Dynamics of shape perception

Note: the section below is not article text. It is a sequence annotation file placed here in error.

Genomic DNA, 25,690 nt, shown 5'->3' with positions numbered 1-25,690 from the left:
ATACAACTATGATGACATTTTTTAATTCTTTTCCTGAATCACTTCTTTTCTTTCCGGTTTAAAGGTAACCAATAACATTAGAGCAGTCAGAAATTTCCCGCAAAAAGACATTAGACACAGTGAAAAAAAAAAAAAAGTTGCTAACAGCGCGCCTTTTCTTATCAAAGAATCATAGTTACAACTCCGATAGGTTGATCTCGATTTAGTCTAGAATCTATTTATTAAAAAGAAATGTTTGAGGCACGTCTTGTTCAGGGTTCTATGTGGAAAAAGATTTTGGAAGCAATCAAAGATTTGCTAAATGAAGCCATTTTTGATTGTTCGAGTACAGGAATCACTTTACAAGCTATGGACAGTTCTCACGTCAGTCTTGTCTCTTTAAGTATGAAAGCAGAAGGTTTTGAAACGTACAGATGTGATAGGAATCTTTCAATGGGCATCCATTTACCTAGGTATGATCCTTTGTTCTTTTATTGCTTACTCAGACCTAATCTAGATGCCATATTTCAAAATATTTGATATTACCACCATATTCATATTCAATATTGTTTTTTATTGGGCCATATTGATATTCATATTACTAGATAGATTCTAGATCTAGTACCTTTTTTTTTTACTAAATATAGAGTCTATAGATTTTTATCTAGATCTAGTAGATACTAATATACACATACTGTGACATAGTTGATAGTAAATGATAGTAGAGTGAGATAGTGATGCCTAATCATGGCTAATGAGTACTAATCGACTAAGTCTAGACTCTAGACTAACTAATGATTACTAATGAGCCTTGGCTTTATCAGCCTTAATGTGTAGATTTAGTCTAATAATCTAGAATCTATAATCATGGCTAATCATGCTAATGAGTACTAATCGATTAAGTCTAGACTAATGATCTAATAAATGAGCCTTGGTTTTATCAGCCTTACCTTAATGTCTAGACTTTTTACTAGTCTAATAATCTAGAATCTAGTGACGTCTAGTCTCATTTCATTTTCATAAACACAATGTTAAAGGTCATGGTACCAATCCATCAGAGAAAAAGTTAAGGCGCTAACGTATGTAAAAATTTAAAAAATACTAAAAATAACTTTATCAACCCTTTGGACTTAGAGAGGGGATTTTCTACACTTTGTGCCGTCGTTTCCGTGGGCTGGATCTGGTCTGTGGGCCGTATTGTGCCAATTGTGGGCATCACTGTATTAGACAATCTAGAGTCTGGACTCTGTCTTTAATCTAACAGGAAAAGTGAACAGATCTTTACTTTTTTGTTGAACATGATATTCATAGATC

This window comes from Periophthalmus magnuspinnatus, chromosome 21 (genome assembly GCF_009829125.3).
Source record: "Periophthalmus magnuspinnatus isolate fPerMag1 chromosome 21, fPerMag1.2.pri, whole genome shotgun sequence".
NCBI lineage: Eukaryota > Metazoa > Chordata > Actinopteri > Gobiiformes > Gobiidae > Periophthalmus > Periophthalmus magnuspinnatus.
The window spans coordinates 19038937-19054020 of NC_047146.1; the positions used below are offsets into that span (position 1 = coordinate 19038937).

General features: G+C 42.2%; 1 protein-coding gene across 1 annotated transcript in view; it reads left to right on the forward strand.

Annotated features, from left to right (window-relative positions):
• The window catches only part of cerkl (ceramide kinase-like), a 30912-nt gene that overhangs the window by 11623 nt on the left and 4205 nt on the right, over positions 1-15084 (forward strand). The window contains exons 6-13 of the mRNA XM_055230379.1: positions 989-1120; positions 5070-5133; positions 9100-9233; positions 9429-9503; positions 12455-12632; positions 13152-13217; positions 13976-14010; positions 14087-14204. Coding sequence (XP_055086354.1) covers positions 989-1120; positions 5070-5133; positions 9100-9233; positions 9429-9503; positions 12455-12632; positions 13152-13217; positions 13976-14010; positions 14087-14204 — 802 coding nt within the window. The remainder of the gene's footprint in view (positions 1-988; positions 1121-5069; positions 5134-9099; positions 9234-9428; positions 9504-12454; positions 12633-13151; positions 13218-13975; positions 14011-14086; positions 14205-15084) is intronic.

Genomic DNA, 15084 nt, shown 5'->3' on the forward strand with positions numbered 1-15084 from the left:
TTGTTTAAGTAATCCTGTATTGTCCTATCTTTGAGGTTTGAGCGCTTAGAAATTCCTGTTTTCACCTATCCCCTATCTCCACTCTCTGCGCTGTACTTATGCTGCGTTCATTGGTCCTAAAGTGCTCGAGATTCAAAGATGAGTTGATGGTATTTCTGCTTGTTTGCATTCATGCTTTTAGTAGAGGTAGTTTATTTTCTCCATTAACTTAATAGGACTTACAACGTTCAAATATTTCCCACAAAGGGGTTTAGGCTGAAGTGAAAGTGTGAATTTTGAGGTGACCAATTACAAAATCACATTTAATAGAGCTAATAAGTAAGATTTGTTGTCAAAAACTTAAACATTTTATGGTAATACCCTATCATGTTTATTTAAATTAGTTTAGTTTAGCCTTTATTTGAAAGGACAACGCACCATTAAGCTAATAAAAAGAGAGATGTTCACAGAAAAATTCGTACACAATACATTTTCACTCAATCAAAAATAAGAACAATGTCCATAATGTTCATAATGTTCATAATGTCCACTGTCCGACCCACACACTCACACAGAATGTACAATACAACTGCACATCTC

We have been studying various aspects of shape perception with an emphasis on the dynamics of underlying computations. Recently, we investigated how the visual system determines the shape of moving objects. Results show that performance does not deteriorate when patterns are in motion: angles (moving triangles defined by three dots) can be discriminated equally well whether they are static or moving up to moderate speeds. In another study, we measured sensitivity to changes in the shape of closed contours. Surprisingly, detection thresholds for such deformations are independent of the specific shape. However, covering differing portions of the patterns revealed different computational strategies: local computation versus global pooling is shape dependent. The talk will conclude by addressing the question of how studies on simple stimuli (such as the closed contours above) are important in the study of more naturalistic patterns. It will be shown that they provide a powerful description for head shapes and (together with facial features) can be used to describe entire faces. We used such synthetic faces in a masking paradigm to explore the temporal dynamics of face discrimination. Masking by faces greatly disrupted face discrimination within a 140 ms window following stimulus presentation. Strikingly, both noise and houses had no masking effect for any delay.